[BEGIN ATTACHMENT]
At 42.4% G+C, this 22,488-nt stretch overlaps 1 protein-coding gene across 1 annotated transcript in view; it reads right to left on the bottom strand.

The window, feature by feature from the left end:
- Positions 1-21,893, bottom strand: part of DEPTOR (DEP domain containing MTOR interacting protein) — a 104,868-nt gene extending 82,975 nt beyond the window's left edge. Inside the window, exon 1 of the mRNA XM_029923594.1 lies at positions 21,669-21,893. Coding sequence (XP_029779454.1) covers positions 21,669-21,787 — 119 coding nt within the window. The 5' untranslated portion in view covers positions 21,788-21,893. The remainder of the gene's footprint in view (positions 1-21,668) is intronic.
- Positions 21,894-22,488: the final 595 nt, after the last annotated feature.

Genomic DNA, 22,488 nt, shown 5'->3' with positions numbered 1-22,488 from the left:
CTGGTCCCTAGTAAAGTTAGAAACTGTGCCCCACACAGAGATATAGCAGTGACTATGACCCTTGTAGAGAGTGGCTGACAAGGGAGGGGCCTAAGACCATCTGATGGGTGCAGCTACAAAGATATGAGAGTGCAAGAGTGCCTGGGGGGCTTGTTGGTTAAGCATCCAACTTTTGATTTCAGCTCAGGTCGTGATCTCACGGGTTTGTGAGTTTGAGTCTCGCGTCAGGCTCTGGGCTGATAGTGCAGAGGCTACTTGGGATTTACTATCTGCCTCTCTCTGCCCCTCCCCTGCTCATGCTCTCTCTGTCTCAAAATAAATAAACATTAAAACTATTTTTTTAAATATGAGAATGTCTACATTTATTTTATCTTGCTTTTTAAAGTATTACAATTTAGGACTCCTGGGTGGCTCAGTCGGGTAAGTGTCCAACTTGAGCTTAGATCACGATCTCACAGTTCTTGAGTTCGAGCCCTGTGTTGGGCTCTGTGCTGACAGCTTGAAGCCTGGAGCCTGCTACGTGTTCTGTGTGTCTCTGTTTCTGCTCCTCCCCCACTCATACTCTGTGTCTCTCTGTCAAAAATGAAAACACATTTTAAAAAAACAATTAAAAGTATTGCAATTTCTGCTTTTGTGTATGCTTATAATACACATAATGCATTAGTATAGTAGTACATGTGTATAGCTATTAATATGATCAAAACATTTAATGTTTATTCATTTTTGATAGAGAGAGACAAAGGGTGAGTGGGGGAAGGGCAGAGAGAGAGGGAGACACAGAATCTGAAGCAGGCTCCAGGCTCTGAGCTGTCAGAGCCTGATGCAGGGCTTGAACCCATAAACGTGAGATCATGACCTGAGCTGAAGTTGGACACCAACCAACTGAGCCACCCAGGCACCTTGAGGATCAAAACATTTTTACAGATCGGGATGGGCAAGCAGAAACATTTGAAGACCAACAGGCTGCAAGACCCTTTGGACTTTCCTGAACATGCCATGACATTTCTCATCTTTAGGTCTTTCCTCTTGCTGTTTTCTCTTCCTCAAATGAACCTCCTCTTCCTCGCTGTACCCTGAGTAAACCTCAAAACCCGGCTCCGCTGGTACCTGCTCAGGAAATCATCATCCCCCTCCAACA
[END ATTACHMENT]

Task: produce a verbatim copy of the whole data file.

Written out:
At 42.4% G+C, this 22,488-nt stretch overlaps 1 protein-coding gene across 1 annotated transcript in view; it reads right to left on the bottom strand.

The window, feature by feature from the left end:
- Positions 1-21,893, bottom strand: part of DEPTOR (DEP domain containing MTOR interacting protein) — a 104,868-nt gene extending 82,975 nt beyond the window's left edge. Inside the window, exon 1 of the mRNA XM_029923594.1 lies at positions 21,669-21,893. Coding sequence (XP_029779454.1) covers positions 21,669-21,787 — 119 coding nt within the window. The 5' untranslated portion in view covers positions 21,788-21,893. The remainder of the gene's footprint in view (positions 1-21,668) is intronic.
- Positions 21,894-22,488: the final 595 nt, after the last annotated feature.

Genomic DNA, 22,488 nt, shown 5'->3' with positions numbered 1-22,488 from the left:
CTGGTCCCTAGTAAAGTTAGAAACTGTGCCCCACACAGAGATATAGCAGTGACTATGACCCTTGTAGAGAGTGGCTGACAAGGGAGGGGCCTAAGACCATCTGATGGGTGCAGCTACAAAGATATGAGAGTGCAAGAGTGCCTGGGGGGCTTGTTGGTTAAGCATCCAACTTTTGATTTCAGCTCAGGTCGTGATCTCACGGGTTTGTGAGTTTGAGTCTCGCGTCAGGCTCTGGGCTGATAGTGCAGAGGCTACTTGGGATTTACTATCTGCCTCTCTCTGCCCCTCCCCTGCTCATGCTCTCTCTGTCTCAAAATAAATAAACATTAAAACTATTTTTTTAAATATGAGAATGTCTACATTTATTTTATCTTGCTTTTTAAAGTATTACAATTTAGGACTCCTGGGTGGCTCAGTCGGGTAAGTGTCCAACTTGAGCTTAGATCACGATCTCACAGTTCTTGAGTTCGAGCCCTGTGTTGGGCTCTGTGCTGACAGCTTGAAGCCTGGAGCCTGCTACGTGTTCTGTGTGTCTCTGTTTCTGCTCCTCCCCCACTCATACTCTGTGTCTCTCTGTCAAAAATGAAAACACATTTTAAAAAAACAATTAAAAGTATTGCAATTTCTGCTTTTGTGTATGCTTATAATACACATAATGCATTAGTATAGTAGTACATGTGTATAGCTATTAATATGATCAAAACATTTAATGTTTATTCATTTTTGATAGAGAGAGACAAAGGGTGAGTGGGGGAAGGGCAGAGAGAGAGGGAGACACAGAATCTGAAGCAGGCTCCAGGCTCTGAGCTGTCAGAGCCTGATGCAGGGCTTGAACCCATAAACGTGAGATCATGACCTGAGCTGAAGTTGGACACCAACCAACTGAGCCACCCAGGCACCTTGAGGATCAAAACATTTTTACAGATCGGGATGGGCAAGCAGAAACATTTGAAGACCAACAGGCTGCAAGACCCTTTGGACTTTCCTGAACATGCCATGACATTTCTCATCTTTAGGTCTTTCCTCTTGCTGTTTTCTCTTCCTCAAATGAACCTCCTCTTCCTCGCTGTACCCTGAGTAAACCTCAAAACCCGGCTCCGCTGGTACCTGCTCAGGAAATCATCATCCCCCTCCAACA